Mayoral Endorsement III

October 24, 2010

My Endorsement For Mayor: HiMY SYeD.

He calls himself The Peoples’ Mayor. It is not empty campaign rhetoric. As Mr. SYeD correctly points out, this race has been all about things. Tax cuts, subways and gravy trains. Where are the people?

Semantics, you say? A little, perhaps. But our front running candidates have all been talking about what they are going to do for people, to people. HiMY SYeD talks about what he’ll do with people. Civic engagement sits at the very core of his campaign. While Mr. Smitherman has attempted to buttress his left flank by rolling out the likes of John Sewell and David Crombie as his emissaries on the local democracy front, HiMY SYeD represents the very essence of it. Inclusion isn’t something he’ll seek to do as mayor, a single plank in his policy platform. Inclusion is the engine that drives his candidacy.

The sad irony of that is just how excluded Mr. SYeD has been during the course of this campaign. No bigger travesty manifested itself over the last 10 months than how independent voices – not just HiMY SYeD – were so summarily and systematically shut out. Well into the proceedings, with a majority of Torontonians expressing immense discontent with the gang of 6, then 5, then 4, then 3 candidates on offer to them, no one with the power to do so thought to address those concerns. Not anyone in the mainstream media who could’ve simply said (after a quick look at Mr. SYeD’s campaign material), what the hell, let’s try this one on for size. Instead they held onto the term ‘fringe’ right to the bitter end. Not any of the front running candidates who could’ve flashed a sign of selflessness to the electorate by demanding a seat at their debate table for HiMY SYeD. Choosing their self-interest above the interests of the general public, and letting us know in a not very subtle manner exactly the kind of mayor they will be.

Mario Cuomo, a leading candidate of ours in the Best President of the United States Who Never Was race, said “You campaign in poetry. You govern in prose.” Well, HiMY SYeD was our bard in campaign 2010. In a wave of turgid, uninspiring, squalid, vacuous words, he spoke to us, no… dare I say it? Fan by brow. I do declare we find ourselves becoming a little flushed… sang to us in beautiful, elevated language, with his vision of empowerment and hope.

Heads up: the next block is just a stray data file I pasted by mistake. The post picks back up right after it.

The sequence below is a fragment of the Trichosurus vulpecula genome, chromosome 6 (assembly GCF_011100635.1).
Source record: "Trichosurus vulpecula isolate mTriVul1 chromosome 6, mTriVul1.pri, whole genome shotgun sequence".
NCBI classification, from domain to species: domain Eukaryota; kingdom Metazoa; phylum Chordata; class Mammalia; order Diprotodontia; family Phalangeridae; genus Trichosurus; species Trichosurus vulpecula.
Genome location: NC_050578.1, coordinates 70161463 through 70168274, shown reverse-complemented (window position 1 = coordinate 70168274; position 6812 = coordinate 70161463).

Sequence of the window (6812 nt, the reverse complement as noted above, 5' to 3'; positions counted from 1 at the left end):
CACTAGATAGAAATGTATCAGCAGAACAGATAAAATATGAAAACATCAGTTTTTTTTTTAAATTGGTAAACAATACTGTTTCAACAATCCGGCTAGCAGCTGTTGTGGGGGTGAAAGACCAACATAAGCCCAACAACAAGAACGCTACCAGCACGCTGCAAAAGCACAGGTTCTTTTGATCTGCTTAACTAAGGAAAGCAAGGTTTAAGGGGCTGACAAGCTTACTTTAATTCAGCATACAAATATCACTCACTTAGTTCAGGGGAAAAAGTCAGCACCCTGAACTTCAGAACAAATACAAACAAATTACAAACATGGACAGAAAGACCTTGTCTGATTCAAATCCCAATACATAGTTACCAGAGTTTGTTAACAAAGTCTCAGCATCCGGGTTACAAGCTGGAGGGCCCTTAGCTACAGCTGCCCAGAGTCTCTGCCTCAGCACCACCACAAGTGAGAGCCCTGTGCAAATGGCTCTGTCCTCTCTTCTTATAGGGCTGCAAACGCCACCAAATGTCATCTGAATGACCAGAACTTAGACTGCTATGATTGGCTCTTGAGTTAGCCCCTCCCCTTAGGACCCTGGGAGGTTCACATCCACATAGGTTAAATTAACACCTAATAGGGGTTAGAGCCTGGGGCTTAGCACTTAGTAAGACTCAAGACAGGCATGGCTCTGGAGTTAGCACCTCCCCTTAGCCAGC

Because of HiMY SYeD I now know about a place called Curitiba, Brazil and its former mayor, Jaime Lerner. Curitiba was a city facing much more dire problems than Toronto is (or will even come close to having to face regardless of Monday’s election outcome) with much fewer resources to deal with them. But with the guiding hand of Jaime Lerner the city transformed itself into a modern urban centre, brimming with innovative ideas on public transit and sustainability.

Because of HiMY SYeD I now know about a man named Jeb Brugmann and his book, Welcome to the Urban Revolution. I now know how little I really do know about how cities function, develop and grow (and somewhat depressingly, I realize just how little many of our candidates running for municipal government know about new urban ideas as well). But I also now know that there are many smart and original thinkers and activists, contributing mightily to the public discourse. HiMY SYeD is one of those people.

Most importantly, because of HiMY SYeD I have not grown disenchanted or disillusioned about the political process or prospects here in Toronto despite overwhelming proof and evidence that I have every right to be one or both of those things. Witnessing his resilient spirit and indefatigable sense of civic duty in the face of shameful inattention and even hostile disregard on the part of serious opinion makers, buoys me with hope and resolve. In this campaign, the battle for the heart, soul and mind of Toronto has been rancorous, divisive and not a little disheartening. Unless the unexpected happens on election day, it certainly doesn’t promise to be any less so as we settle back down into trying to build a better city.

I want to be part of that because I know HiMY SYeD will continue to soldier on and contribute to the ever evolving urban fabric of Toronto regardless of the outcome on Monday.

The lunatic ravings of a cock-eyed optimist, blind to the realities on the ground? Nope. I’ve thought long and hard about this and am fully cognizant of the repercussions of my decision. While I always vote in the hopes of casting my ballot for the winning candidate, that urge must be tempered with the fundamental reason we participate in the democratic process in the first place. To publicly declare what kind of city (province, country) we want to live in. Let it to be known here and now that the kind of Toronto I want to be part of is one where HiMY SYeD is mayor.

My heart tells me it’s a vote for 2010 but my head says 2014 and the future. But the future will actually come much sooner than that. October 26th, to be precise. When we wake up to see what we’ve created and a majority of us won’t be at all pleased. The work to make it right will begin immediately. HiMY SYeD will be there, on the frontlines to battle back those forces who will be bent upon, will believe they have a mandate to pull apart everything that has been accomplished over the last 7 years.